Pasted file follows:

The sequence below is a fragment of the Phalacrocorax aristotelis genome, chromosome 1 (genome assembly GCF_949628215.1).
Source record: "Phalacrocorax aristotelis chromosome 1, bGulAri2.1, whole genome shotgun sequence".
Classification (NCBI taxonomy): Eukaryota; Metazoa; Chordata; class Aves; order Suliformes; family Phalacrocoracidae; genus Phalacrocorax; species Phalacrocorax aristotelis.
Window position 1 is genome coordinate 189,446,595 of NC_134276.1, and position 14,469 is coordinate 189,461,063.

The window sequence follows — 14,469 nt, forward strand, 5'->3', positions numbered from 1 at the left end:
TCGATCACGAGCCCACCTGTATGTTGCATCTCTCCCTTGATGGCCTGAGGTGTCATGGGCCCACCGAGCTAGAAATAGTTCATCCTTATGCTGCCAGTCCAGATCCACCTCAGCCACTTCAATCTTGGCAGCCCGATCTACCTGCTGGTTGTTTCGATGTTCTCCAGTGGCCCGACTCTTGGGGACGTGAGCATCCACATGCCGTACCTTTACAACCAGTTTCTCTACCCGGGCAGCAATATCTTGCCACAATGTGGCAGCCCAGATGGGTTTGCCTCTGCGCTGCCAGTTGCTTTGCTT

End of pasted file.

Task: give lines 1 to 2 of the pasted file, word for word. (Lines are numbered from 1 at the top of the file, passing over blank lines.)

The sequence below is a fragment of the Phalacrocorax aristotelis genome, chromosome 1 (genome assembly GCF_949628215.1).
Source record: "Phalacrocorax aristotelis chromosome 1, bGulAri2.1, whole genome shotgun sequence".